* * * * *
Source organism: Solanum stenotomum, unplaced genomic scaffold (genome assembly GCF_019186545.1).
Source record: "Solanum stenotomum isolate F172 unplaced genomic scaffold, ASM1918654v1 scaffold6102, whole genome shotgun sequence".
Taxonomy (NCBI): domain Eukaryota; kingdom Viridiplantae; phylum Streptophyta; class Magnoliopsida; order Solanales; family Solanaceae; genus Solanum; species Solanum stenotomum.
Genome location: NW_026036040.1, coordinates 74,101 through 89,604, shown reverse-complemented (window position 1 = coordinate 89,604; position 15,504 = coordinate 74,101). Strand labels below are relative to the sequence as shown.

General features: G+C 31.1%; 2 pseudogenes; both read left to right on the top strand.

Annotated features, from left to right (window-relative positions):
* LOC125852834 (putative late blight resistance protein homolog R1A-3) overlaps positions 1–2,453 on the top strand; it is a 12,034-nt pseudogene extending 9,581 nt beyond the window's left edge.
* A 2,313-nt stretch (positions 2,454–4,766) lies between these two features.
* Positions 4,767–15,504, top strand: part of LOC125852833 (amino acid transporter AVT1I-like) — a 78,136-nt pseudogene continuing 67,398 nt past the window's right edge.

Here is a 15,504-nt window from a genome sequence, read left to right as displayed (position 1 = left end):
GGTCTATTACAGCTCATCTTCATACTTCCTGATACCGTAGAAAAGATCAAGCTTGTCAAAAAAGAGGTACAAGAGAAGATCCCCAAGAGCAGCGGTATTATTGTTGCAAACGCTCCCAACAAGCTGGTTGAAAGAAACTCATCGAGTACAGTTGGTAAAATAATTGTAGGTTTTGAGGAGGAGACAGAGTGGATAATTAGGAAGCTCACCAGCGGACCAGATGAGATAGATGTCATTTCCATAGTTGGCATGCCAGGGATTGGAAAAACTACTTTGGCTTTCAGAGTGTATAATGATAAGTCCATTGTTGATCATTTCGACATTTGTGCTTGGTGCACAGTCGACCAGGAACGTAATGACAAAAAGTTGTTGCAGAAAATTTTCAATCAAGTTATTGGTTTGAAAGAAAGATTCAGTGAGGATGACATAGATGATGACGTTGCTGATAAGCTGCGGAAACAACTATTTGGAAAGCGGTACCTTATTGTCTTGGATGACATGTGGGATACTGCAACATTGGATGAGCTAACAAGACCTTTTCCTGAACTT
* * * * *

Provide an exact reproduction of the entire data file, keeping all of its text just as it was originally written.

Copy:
Source organism: Solanum stenotomum, unplaced genomic scaffold (genome assembly GCF_019186545.1).
Source record: "Solanum stenotomum isolate F172 unplaced genomic scaffold, ASM1918654v1 scaffold6102, whole genome shotgun sequence".
Taxonomy (NCBI): domain Eukaryota; kingdom Viridiplantae; phylum Streptophyta; class Magnoliopsida; order Solanales; family Solanaceae; genus Solanum; species Solanum stenotomum.
Genome location: NW_026036040.1, coordinates 74,101 through 89,604, shown reverse-complemented (window position 1 = coordinate 89,604; position 15,504 = coordinate 74,101). Strand labels below are relative to the sequence as shown.

General features: G+C 31.1%; 2 pseudogenes; both read left to right on the top strand.

Annotated features, from left to right (window-relative positions):
* LOC125852834 (putative late blight resistance protein homolog R1A-3) overlaps positions 1–2,453 on the top strand; it is a 12,034-nt pseudogene extending 9,581 nt beyond the window's left edge.
* A 2,313-nt stretch (positions 2,454–4,766) lies between these two features.
* Positions 4,767–15,504, top strand: part of LOC125852833 (amino acid transporter AVT1I-like) — a 78,136-nt pseudogene continuing 67,398 nt past the window's right edge.

Here is a 15,504-nt window from a genome sequence, read left to right as displayed (position 1 = left end):
GGTCTATTACAGCTCATCTTCATACTTCCTGATACCGTAGAAAAGATCAAGCTTGTCAAAAAAGAGGTACAAGAGAAGATCCCCAAGAGCAGCGGTATTATTGTTGCAAACGCTCCCAACAAGCTGGTTGAAAGAAACTCATCGAGTACAGTTGGTAAAATAATTGTAGGTTTTGAGGAGGAGACAGAGTGGATAATTAGGAAGCTCACCAGCGGACCAGATGAGATAGATGTCATTTCCATAGTTGGCATGCCAGGGATTGGAAAAACTACTTTGGCTTTCAGAGTGTATAATGATAAGTCCATTGTTGATCATTTCGACATTTGTGCTTGGTGCACAGTCGACCAGGAACGTAATGACAAAAAGTTGTTGCAGAAAATTTTCAATCAAGTTATTGGTTTGAAAGAAAGATTCAGTGAGGATGACATAGATGATGACGTTGCTGATAAGCTGCGGAAACAACTATTTGGAAAGCGGTACCTTATTGTCTTGGATGACATGTGGGATACTGCAACATTGGATGAGCTAACAAGACCTTTTCCTGAACTT